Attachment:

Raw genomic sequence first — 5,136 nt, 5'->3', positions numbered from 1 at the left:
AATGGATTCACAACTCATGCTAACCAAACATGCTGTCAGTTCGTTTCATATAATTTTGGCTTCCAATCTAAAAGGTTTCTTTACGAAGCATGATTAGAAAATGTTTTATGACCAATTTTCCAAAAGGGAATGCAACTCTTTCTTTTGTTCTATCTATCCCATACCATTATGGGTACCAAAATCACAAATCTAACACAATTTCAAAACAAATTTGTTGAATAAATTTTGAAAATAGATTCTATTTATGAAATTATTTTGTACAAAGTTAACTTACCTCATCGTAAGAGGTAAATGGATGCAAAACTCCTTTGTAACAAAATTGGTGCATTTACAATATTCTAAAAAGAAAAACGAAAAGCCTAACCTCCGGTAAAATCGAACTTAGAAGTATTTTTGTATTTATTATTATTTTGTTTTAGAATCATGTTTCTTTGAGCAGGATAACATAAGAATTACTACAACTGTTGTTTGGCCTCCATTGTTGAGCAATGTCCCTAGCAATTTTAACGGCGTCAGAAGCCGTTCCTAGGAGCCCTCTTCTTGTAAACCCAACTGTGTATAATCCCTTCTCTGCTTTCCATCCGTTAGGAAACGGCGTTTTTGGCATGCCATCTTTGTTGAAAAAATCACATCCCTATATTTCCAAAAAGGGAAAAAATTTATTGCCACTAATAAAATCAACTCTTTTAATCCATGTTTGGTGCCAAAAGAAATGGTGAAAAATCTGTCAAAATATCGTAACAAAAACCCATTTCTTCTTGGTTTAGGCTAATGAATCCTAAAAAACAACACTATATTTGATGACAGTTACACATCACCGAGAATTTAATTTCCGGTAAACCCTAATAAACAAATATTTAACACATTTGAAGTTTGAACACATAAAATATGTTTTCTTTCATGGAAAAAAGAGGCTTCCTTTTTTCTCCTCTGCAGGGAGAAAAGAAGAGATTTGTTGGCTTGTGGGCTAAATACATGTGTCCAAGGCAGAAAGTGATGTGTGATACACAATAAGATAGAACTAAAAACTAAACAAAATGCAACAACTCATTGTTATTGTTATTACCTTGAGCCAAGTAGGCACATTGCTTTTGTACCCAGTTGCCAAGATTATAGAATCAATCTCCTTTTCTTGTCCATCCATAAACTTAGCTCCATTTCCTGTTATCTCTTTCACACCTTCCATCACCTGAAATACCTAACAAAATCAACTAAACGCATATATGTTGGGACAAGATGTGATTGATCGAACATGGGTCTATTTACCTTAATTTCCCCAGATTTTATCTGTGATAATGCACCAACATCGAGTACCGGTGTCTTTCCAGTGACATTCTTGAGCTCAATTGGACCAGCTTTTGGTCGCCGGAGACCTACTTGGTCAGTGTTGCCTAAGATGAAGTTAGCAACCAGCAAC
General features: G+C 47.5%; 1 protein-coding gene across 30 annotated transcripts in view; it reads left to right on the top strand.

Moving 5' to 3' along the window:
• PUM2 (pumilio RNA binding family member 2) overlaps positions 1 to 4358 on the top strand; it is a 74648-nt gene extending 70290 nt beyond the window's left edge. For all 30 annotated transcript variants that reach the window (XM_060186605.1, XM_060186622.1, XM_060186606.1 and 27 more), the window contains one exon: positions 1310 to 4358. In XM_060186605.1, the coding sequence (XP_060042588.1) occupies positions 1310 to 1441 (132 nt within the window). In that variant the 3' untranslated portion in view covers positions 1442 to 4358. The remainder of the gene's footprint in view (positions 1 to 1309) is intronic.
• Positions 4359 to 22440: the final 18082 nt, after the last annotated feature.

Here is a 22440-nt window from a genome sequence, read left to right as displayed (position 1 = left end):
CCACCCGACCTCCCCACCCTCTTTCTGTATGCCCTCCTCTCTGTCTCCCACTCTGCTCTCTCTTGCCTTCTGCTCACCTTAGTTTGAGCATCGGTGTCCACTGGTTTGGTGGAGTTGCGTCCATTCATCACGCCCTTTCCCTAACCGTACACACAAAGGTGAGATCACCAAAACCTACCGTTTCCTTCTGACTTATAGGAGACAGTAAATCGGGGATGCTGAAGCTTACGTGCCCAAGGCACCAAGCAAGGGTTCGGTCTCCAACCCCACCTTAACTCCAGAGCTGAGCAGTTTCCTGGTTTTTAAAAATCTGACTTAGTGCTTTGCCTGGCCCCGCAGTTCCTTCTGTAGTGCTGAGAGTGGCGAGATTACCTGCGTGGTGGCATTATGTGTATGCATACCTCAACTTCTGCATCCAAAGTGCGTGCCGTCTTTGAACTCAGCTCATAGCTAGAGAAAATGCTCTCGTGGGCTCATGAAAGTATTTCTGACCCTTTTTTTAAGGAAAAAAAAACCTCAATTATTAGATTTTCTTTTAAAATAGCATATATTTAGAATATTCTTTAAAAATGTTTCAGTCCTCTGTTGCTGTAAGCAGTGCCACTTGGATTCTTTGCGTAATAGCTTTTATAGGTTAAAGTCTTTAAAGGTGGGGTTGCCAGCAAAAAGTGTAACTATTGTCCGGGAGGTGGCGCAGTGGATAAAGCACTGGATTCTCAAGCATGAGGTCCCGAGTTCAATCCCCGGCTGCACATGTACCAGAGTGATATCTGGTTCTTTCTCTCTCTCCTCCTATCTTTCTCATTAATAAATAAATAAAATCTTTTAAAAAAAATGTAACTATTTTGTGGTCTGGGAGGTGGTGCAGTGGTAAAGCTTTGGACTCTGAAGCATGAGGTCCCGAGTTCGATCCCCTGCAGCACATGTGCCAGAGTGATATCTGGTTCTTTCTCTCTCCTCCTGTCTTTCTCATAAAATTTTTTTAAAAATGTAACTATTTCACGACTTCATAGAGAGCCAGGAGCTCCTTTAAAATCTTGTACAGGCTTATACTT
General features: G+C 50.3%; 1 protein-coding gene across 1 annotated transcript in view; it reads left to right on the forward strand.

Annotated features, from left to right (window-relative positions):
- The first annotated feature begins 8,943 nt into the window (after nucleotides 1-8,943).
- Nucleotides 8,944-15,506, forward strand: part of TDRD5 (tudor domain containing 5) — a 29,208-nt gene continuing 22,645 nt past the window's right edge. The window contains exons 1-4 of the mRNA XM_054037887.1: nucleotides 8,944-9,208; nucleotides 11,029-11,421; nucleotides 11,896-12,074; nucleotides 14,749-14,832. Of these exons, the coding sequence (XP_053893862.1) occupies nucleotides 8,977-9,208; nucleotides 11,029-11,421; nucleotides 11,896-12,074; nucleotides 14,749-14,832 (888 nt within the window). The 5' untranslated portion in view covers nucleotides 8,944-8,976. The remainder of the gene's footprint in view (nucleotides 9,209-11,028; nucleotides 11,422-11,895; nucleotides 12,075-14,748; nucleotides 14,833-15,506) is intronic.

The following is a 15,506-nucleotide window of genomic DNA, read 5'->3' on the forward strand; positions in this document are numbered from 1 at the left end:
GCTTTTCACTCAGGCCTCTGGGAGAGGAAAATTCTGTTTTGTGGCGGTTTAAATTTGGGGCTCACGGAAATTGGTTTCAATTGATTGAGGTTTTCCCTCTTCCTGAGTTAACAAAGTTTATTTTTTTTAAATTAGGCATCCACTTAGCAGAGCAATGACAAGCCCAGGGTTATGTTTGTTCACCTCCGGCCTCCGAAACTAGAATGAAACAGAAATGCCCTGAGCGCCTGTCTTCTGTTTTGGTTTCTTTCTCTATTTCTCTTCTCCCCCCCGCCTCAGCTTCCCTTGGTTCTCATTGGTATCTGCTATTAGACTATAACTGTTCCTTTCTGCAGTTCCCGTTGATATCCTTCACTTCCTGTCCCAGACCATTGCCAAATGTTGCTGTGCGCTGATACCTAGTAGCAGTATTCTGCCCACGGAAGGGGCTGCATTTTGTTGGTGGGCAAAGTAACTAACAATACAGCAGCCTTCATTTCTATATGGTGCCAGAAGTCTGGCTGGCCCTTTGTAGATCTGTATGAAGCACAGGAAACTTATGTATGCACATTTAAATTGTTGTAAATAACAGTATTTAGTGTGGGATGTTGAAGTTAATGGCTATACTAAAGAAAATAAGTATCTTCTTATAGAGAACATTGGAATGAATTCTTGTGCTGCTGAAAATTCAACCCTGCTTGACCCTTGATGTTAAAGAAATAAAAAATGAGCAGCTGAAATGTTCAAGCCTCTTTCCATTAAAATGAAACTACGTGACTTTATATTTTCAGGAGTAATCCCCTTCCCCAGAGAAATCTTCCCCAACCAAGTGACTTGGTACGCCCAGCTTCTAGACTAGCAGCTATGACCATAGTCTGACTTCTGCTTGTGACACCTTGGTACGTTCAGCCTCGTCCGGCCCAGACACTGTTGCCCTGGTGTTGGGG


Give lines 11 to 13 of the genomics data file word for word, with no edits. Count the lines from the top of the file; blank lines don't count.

- The first annotated feature begins 8,943 nt into the window (after nucleotides 1-8,943).
- Nucleotides 8,944-15,506, forward strand: part of TDRD5 (tudor domain containing 5) — a 29,208-nt gene continuing 22,645 nt past the window's right edge. The window contains exons 1-4 of the mRNA XM_054037887.1: nucleotides 8,944-9,208; nucleotides 11,029-11,421; nucleotides 11,896-12,074; nucleotides 14,749-14,832. Of these exons, the coding sequence (XP_053893862.1) occupies nucleotides 8,977-9,208; nucleotides 11,029-11,421; nucleotides 11,896-12,074; nucleotides 14,749-14,832 (888 nt within the window). The 5' untranslated portion in view covers nucleotides 8,944-8,976. The remainder of the gene's footprint in view (nucleotides 9,209-11,028; nucleotides 11,422-11,895; nucleotides 12,075-14,748; nucleotides 14,833-15,506) is intronic.

The following is a 15,506-nucleotide window of genomic DNA, read 5'->3' on the forward strand; positions in this document are numbered from 1 at the left end: